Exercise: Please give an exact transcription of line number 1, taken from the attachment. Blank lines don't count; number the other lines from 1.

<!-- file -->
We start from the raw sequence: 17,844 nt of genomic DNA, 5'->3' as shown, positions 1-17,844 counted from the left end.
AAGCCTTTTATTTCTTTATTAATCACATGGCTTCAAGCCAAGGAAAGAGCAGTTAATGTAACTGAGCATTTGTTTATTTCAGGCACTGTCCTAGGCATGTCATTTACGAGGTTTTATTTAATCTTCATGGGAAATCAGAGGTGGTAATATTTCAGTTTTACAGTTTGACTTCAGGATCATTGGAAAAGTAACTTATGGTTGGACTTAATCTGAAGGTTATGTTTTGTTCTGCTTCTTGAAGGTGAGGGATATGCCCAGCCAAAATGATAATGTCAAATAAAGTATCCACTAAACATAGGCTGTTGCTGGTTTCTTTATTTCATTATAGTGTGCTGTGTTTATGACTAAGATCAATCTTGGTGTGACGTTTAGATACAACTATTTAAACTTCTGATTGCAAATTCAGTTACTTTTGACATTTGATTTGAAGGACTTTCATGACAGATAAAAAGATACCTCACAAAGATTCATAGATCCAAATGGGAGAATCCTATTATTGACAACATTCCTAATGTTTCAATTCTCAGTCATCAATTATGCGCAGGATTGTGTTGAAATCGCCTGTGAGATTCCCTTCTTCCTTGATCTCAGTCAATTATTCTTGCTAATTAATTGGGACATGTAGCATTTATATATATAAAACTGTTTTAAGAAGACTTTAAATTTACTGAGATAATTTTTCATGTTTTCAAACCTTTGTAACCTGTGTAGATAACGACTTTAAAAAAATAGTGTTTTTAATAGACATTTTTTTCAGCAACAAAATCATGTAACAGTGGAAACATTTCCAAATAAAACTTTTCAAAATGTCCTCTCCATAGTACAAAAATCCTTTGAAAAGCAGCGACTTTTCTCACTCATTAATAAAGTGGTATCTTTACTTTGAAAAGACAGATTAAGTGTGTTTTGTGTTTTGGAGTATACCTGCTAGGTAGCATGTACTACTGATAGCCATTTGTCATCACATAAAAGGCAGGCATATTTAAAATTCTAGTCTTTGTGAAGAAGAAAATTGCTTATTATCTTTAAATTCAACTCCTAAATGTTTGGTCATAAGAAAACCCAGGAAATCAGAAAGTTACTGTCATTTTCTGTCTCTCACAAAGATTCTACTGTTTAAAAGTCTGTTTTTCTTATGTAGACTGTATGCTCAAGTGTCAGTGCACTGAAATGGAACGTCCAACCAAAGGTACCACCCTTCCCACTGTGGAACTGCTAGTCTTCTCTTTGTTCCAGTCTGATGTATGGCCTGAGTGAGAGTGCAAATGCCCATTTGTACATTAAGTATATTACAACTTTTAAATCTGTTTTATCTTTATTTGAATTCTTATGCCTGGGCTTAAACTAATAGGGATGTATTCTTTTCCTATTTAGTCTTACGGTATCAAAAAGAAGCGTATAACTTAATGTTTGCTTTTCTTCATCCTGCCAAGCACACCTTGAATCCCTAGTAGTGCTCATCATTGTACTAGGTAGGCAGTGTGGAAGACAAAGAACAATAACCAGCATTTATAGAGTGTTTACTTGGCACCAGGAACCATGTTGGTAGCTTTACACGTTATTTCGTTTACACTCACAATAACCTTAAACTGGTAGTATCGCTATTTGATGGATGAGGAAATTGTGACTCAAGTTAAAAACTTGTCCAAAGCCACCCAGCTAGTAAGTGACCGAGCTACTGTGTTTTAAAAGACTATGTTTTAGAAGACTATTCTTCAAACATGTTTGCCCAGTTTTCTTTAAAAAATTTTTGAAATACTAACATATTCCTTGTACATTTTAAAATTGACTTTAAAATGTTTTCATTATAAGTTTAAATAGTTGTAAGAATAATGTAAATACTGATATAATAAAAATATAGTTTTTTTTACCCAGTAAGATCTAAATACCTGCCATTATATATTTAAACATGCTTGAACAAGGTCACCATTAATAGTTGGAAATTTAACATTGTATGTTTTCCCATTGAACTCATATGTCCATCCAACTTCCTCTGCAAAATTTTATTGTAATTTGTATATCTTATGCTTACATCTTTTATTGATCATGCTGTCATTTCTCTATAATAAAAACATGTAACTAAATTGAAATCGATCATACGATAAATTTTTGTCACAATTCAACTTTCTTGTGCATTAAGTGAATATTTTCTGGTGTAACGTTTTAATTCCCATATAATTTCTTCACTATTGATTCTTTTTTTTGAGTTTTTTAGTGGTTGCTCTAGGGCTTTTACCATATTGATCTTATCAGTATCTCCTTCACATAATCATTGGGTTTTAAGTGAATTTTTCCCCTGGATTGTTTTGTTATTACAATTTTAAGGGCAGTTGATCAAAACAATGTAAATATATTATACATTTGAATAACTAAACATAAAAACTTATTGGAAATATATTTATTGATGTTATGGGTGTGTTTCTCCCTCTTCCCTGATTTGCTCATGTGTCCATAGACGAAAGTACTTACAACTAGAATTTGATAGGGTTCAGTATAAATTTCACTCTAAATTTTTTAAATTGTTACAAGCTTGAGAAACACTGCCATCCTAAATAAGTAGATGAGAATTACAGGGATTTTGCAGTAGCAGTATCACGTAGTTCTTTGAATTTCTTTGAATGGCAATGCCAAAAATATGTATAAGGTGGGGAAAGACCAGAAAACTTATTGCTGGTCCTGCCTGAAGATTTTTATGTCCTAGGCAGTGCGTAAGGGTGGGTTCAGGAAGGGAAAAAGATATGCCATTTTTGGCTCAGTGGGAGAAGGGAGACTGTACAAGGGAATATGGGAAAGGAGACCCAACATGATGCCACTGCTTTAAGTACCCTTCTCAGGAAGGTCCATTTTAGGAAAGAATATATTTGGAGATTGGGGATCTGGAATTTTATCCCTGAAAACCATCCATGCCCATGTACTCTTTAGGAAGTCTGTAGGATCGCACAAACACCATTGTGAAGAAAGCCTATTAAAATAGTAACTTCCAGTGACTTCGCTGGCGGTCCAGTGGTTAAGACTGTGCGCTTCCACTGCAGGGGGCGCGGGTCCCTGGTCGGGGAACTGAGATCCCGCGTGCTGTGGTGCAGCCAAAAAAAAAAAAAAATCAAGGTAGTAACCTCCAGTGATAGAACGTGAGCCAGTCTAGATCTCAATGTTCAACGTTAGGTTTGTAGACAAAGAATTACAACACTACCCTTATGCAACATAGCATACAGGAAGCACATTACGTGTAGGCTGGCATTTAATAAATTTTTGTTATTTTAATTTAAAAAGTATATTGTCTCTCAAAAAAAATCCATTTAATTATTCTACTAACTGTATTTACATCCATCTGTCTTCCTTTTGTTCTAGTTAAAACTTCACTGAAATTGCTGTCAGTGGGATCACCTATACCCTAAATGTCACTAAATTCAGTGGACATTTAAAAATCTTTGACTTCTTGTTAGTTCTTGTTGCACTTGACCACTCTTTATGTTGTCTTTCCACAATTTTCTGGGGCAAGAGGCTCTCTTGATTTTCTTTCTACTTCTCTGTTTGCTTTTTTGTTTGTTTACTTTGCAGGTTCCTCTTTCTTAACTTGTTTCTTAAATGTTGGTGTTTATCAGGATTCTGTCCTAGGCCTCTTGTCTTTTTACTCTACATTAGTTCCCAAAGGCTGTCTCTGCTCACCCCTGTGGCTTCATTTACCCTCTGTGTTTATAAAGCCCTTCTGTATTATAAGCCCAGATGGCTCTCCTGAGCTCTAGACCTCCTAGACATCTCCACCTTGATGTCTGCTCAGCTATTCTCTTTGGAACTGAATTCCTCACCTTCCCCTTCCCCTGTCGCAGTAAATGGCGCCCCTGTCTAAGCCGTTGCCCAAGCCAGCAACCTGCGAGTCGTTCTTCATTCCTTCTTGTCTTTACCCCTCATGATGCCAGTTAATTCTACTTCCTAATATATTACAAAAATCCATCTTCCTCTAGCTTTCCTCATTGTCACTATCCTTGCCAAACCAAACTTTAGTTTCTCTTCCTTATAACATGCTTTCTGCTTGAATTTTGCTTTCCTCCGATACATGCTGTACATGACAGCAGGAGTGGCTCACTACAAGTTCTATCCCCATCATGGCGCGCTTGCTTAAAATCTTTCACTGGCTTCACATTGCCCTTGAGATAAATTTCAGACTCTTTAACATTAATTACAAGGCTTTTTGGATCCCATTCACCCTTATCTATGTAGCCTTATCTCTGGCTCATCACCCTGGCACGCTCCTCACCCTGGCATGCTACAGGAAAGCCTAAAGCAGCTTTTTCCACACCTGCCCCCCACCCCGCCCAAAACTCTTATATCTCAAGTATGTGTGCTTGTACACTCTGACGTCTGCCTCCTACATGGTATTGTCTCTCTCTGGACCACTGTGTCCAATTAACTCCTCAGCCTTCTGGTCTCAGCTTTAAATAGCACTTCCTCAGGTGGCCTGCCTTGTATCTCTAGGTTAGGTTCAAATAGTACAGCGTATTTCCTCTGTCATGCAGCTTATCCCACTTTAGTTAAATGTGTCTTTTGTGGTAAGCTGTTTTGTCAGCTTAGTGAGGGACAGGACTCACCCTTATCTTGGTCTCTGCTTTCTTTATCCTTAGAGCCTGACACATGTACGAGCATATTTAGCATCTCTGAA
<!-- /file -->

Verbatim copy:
We start from the raw sequence: 17,844 nt of genomic DNA, 5'->3' as shown, positions 1-17,844 counted from the left end.